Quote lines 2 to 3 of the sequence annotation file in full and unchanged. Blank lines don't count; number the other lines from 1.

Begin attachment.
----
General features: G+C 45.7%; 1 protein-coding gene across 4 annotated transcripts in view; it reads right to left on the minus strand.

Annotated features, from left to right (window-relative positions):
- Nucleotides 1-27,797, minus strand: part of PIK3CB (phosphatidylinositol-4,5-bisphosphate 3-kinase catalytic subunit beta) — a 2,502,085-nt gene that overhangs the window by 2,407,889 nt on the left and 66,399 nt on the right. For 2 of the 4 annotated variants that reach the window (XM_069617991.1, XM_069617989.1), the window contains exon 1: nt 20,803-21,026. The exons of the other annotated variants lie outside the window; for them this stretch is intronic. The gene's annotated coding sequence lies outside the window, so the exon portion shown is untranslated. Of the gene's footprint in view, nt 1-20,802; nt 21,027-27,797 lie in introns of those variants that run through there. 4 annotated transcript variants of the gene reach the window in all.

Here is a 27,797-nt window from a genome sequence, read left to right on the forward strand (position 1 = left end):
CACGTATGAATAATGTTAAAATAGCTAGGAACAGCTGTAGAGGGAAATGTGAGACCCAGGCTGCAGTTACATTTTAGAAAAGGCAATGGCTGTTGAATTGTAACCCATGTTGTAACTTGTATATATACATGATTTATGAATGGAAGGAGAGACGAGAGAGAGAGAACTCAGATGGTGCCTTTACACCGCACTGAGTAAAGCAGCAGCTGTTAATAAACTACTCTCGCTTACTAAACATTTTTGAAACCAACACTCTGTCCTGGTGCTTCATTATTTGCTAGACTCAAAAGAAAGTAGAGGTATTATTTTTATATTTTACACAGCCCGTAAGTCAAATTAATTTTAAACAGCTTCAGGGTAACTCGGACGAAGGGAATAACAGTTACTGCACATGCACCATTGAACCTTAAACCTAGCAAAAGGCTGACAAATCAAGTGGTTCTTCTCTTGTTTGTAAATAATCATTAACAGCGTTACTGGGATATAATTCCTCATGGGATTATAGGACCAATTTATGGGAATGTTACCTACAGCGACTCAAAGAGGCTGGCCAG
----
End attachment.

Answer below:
Annotated features, from left to right (window-relative positions):
- Nucleotides 1-27,797, minus strand: part of PIK3CB (phosphatidylinositol-4,5-bisphosphate 3-kinase catalytic subunit beta) — a 2,502,085-nt gene that overhangs the window by 2,407,889 nt on the left and 66,399 nt on the right. For 2 of the 4 annotated variants that reach the window (XM_069617991.1, XM_069617989.1), the window contains exon 1: nt 20,803-21,026. The exons of the other annotated variants lie outside the window; for them this stretch is intronic. The gene's annotated coding sequence lies outside the window, so the exon portion shown is untranslated. Of the gene's footprint in view, nt 1-20,802; nt 21,027-27,797 lie in introns of those variants that run through there. 4 annotated transcript variants of the gene reach the window in all.